Born in Harbin, China, Liu was brought up by his grandparents for the first five years of his life while his parents were studying at Queen’s University in Kingston, Ontario. Then, at the age of five, his folks whisked him away to the Toronto suburb of Mississauga, where he’d spend the rest of his childhood.
The transition to Canada was tough. He recalls bawling his eyes out at daycare because he couldn’t understand what anyone was saying to him. Just as difficult was witnessing his immigrant parents get belittled on the daily. In an article about anti-Asian racism Liu penned for Variety earlier this year, he recounts the blatant disrespect his mom and dad faced as foreigners. “I’ve heard people mock everything from their accent and their cooking to the shape of their eyes,” he wrote. “Of course, I’ve also heard the classic ‘go back to China’ more times than I can count.”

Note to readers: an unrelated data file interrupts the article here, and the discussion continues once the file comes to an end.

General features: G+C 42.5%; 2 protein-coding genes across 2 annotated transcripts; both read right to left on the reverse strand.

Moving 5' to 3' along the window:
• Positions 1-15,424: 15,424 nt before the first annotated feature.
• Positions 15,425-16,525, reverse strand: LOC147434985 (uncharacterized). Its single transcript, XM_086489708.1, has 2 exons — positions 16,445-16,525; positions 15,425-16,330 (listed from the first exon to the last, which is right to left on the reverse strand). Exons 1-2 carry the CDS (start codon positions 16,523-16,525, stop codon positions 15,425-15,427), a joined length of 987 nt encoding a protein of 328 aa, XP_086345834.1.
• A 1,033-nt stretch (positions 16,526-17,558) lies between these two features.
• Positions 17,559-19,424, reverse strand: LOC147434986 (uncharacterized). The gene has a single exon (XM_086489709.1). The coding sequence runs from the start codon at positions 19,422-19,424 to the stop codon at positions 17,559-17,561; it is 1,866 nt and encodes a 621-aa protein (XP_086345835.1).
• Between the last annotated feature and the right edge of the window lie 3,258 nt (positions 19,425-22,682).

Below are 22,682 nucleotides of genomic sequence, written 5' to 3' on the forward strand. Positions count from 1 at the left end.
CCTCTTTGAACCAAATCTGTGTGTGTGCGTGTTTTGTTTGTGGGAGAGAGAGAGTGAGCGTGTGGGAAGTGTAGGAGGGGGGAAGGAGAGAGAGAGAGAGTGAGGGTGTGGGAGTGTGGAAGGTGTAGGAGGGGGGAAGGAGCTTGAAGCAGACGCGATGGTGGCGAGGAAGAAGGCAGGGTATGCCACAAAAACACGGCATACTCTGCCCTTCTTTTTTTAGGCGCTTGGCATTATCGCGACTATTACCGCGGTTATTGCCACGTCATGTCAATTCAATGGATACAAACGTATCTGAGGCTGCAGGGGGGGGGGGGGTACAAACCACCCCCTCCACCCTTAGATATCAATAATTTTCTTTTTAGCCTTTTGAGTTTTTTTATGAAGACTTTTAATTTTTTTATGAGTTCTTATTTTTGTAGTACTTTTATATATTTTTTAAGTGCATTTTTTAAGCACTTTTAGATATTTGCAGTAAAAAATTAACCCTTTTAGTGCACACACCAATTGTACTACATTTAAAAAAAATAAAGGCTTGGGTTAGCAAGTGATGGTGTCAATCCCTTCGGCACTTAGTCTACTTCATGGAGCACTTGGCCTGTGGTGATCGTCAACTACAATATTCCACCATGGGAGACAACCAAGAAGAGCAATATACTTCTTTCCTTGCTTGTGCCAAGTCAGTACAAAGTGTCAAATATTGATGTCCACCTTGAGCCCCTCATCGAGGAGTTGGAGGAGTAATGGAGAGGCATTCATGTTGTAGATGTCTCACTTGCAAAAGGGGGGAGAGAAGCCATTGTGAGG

The significance of Shang-Chi being released at a time when anti-Asian hate crimes are surging across North America—and by as much as 717 percent in Vancouver alone—is not lost on Liu. “I think a lot of it comes from fear, a lot of it comes from ignorance, and I think it speaks to this general atmosphere in our society where people who look like us aren’t considered Canadian or aren’t considered American,” he tells me of the rise in violence. “Even though we are. Even though we pay our taxes, we live here, you know, we consider this place home. I hope that movies like this, movies like Crazy Rich Asianslike Minari, The Farewell, this growing lexicon of Asian or diasporic Asian films can contribute to this conversation and can shift the narrative and say, yes, we actually do belong. We’ve been here for over a hundred years and have been living here and have our culture and have our distinct foods and all of that. And, you know, now we have our own superhero.”